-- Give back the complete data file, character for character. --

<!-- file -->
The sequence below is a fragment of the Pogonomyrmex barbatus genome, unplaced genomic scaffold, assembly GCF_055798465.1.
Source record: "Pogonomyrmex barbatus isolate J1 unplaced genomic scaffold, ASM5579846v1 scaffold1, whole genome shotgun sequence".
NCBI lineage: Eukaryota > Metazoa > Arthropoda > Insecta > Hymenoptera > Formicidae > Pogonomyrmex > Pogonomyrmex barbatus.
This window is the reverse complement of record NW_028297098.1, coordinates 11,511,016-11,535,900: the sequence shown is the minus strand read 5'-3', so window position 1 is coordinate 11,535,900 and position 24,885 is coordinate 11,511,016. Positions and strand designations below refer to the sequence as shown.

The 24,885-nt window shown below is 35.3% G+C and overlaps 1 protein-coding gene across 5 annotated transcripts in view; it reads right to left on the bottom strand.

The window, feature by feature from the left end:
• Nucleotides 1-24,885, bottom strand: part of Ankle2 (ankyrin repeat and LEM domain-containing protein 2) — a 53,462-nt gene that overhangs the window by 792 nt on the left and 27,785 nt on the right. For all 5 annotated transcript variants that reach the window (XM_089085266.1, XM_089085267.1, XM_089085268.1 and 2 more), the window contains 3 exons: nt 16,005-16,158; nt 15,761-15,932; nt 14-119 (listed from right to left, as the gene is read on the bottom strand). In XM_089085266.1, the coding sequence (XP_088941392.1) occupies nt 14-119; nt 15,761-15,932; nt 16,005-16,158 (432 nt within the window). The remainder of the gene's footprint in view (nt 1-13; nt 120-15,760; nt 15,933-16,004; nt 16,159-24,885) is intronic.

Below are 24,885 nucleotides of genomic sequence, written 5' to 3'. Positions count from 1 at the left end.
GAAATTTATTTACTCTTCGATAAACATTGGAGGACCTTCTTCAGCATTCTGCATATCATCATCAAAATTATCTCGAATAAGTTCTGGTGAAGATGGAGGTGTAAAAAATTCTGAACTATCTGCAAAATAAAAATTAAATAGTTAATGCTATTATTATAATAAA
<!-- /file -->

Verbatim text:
The sequence below is a fragment of the Pogonomyrmex barbatus genome, unplaced genomic scaffold, assembly GCF_055798465.1.
Source record: "Pogonomyrmex barbatus isolate J1 unplaced genomic scaffold, ASM5579846v1 scaffold1, whole genome shotgun sequence".
NCBI lineage: Eukaryota > Metazoa > Arthropoda > Insecta > Hymenoptera > Formicidae > Pogonomyrmex > Pogonomyrmex barbatus.
This window is the reverse complement of record NW_028297098.1, coordinates 11,511,016-11,535,900: the sequence shown is the minus strand read 5'-3', so window position 1 is coordinate 11,535,900 and position 24,885 is coordinate 11,511,016. Positions and strand designations below refer to the sequence as shown.

The 24,885-nt window shown below is 35.3% G+C and overlaps 1 protein-coding gene across 5 annotated transcripts in view; it reads right to left on the bottom strand.

The window, feature by feature from the left end:
• Nucleotides 1-24,885, bottom strand: part of Ankle2 (ankyrin repeat and LEM domain-containing protein 2) — a 53,462-nt gene that overhangs the window by 792 nt on the left and 27,785 nt on the right. For all 5 annotated transcript variants that reach the window (XM_089085266.1, XM_089085267.1, XM_089085268.1 and 2 more), the window contains 3 exons: nt 16,005-16,158; nt 15,761-15,932; nt 14-119 (listed from right to left, as the gene is read on the bottom strand). In XM_089085266.1, the coding sequence (XP_088941392.1) occupies nt 14-119; nt 15,761-15,932; nt 16,005-16,158 (432 nt within the window). The remainder of the gene's footprint in view (nt 1-13; nt 120-15,760; nt 15,933-16,004; nt 16,159-24,885) is intronic.

Below are 24,885 nucleotides of genomic sequence, written 5' to 3'. Positions count from 1 at the left end.
GAAATTTATTTACTCTTCGATAAACATTGGAGGACCTTCTTCAGCATTCTGCATATCATCATCAAAATTATCTCGAATAAGTTCTGGTGAAGATGGAGGTGTAAAAAATTCTGAACTATCTGCAAAATAAAAATTAAATAGTTAATGCTATTATTATAATAAA